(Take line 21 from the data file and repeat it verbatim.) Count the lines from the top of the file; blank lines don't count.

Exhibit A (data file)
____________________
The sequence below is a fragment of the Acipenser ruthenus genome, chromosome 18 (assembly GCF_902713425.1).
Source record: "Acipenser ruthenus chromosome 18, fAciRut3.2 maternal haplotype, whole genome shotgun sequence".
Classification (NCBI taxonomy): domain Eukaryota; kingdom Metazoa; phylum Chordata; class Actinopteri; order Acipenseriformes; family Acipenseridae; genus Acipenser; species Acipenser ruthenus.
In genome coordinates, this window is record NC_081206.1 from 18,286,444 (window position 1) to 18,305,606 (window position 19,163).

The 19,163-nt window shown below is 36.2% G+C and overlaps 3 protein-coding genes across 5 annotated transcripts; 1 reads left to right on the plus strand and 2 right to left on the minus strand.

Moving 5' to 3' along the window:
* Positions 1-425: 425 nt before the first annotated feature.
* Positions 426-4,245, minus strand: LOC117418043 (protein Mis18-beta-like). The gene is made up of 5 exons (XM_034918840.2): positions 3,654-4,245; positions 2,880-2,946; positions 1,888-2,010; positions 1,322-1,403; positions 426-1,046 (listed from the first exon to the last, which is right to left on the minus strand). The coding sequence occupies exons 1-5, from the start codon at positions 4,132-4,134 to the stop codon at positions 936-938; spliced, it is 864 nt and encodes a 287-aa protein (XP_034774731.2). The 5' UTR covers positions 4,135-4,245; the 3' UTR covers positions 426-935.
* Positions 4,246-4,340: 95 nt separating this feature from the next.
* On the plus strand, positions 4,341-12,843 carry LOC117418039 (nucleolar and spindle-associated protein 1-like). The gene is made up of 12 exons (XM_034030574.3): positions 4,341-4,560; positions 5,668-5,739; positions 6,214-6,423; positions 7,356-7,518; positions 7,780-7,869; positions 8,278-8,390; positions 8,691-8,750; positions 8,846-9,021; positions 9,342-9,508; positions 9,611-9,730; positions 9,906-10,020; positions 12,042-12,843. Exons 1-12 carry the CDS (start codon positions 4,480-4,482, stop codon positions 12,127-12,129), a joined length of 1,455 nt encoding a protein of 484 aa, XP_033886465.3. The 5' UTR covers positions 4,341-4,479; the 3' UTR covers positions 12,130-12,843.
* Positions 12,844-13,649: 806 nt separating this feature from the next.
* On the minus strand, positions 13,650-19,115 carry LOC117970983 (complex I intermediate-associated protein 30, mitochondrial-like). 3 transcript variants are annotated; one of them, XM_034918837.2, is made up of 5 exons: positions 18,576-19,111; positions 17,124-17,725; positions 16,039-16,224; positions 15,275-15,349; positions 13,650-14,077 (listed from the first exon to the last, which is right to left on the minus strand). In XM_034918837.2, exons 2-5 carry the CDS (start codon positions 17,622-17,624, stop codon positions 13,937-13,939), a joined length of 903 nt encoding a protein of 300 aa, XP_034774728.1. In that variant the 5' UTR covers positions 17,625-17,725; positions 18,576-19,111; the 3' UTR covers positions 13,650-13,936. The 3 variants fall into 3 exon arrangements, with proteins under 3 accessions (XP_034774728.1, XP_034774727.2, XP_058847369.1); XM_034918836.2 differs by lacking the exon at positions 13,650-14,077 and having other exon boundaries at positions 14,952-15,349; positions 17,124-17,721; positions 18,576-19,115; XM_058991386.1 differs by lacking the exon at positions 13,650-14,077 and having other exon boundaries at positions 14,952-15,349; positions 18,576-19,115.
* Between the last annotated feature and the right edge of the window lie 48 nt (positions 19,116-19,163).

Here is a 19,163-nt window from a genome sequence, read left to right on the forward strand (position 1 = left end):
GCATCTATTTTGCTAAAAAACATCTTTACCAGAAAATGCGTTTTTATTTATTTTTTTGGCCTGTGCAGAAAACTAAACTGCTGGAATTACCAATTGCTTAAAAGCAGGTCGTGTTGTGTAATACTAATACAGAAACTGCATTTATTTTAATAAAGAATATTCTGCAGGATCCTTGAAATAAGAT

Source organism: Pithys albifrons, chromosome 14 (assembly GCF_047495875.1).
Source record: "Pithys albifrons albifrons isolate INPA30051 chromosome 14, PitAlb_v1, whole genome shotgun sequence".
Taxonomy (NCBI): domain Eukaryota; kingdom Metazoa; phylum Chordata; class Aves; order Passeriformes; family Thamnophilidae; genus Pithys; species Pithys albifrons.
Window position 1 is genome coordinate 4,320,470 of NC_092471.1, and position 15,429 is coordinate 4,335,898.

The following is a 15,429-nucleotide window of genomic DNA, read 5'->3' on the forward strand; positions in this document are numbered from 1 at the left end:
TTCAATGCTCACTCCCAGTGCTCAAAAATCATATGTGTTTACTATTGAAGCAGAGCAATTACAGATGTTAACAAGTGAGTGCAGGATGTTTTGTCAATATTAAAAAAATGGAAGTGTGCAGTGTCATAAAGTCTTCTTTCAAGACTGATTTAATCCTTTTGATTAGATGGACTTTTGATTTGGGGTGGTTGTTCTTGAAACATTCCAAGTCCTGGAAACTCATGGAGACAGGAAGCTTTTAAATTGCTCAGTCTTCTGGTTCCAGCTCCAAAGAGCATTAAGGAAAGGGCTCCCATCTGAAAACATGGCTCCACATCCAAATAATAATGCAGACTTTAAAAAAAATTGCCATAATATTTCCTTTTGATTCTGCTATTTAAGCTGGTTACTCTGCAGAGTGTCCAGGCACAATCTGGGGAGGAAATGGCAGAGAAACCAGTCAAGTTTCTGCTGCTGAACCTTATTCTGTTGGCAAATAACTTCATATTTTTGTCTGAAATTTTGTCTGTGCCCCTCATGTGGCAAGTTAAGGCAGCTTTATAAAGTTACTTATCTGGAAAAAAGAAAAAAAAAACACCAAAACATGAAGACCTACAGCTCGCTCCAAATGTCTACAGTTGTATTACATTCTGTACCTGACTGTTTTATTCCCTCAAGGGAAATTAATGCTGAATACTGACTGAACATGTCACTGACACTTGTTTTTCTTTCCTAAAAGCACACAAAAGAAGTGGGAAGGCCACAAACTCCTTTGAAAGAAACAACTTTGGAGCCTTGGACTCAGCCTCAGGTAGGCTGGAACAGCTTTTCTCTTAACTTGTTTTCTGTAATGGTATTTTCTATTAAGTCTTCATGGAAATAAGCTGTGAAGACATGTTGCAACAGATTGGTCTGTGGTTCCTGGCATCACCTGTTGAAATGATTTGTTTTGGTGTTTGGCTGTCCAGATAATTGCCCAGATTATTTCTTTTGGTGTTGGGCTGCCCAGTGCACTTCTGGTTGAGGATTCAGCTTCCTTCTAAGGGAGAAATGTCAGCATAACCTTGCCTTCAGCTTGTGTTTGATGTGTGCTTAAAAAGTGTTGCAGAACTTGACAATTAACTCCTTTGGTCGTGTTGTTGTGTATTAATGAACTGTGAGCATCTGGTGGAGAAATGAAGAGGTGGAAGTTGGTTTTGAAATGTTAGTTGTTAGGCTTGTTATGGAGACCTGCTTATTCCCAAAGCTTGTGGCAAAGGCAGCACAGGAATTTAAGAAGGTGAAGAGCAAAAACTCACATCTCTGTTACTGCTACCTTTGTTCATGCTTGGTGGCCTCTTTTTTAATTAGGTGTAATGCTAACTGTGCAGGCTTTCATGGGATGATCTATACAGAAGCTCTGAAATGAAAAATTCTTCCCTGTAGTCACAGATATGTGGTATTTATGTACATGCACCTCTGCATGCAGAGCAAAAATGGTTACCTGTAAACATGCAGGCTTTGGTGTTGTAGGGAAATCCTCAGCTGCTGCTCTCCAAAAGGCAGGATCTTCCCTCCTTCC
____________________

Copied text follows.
TTCAATGCTCACTCCCAGTGCTCAAAAATCATATGTGTTTACTATTGAAGCAGAGCAATTACAGATGTTAACAAGTGAGTGCAGGATGTTTTGTCAATATTAAAAAAATGGAAGTGTGCAGTGTCATAAAGTCTTCTTTCAAGACTGATTTAATCCTTTTGATTAGATGGACTTTTGATTTGGGGTGGTTGTTCTTGAAACATTCCAAGTCCTGGAAACTCATGGAGACAGGAAGCTTTTAAATTGCTCAGTCTTCTGGTTCCAGCTCCAAAGAGCATTAAGGAAAGGGCTCCCATCTGAAAACATGGCTCCACATCCAAATAATAATGCAGACTTTAAAAAAAATTGCCATAATATTTCCTTTTGATTCTGCTATTTAAGCTGGTTACTCTGCAGAGTGTCCAGGCACAATCTGGGGAGGAAATGGCAGAGAAACCAGTCAAGTTTCTGCTGCTGAACCTTATTCTGTTGGCAAATAACTTCATATTTTTGTCTGAAATTTTGTCTGTGCCCCTCATGTGGCAAGTTAAGGCAGCTTTATAAAGTTACTTATCTGGAAAAAAGAAAAAAAAAACACCAAAACATGAAGACCTACAGCTCGCTCCAAATGTCTACAGTTGTATTACATTCTGTACCTGACTGTTTTATTCCCTCAAGGGAAATTAATGCTGAATACTGACTGAACATGTCACTGACACTTGTTTTTCTTTCCTAAAAGCACACAAAAGAAGTGGGAAGGCCACAAACTCCTTTGAAAGAAACAACTTTGGAGCCTTGGACTCAGCCTCAGGTAGGCTGGAACAGCTTTTCTCTTAACTTGTTTTCTGTAATGGTATTTTCTATTAAGTCTTCATGGAAATAAGCTGTGAAGACATGTTGCAACAGATTGGTCTGTGGTTCCTGGCATCACCTGTTGAAATGATTTGTTTTGGTGTTTGGCTGTCCAGATAATTGCCCAGATTATTTCTTTTGGTGTTGGGCTGCCCAGTGCACTTCTGGTTGAGGATTCAGCTTCCTTCTAAGGGAGAAATGTCAGCATAACCTTGCCTTCAGCTTGTGTTTGATGTGTGCTTAAAAAGTGTTGCAGAACTTGACAATTAACTCCTTTGGTCGTGTTGTTGTGTATTAATGAACTGTGAGCATCTGGTGGAGAAATGAAGAGGTGGAAGTTGGTTTTGAAATGTTAGTTGTTAGGCTTGTTATGGAGACCTGCTTATTCCCAAAGCTTGTGGCAAAGGCAGCACAGGAATTTAAGAAGGTGAAGAGCAAAAACTCACATCTCTGTTACTGCTACCTTTGTTCATGCTTGGTGGCCTCTTTTTTAATTAGGTGTAATGCTAACTGTGCAGGCTTTCATGGGATGATCTATACAGAAGCTCTGAAATGAAAAATTCTTCCCTGTAGTCACAGATATGTGGTATTTATGTACATGCACCTCTGCATGCAGAGCAAAAATGGTTACCTGTAAACATGCAGGCTTTGGTGTTGTAGGGAAATCCTCAGCTGCTGCTCTCCAAAAGGCAGGATCTTCCCTCCTTCC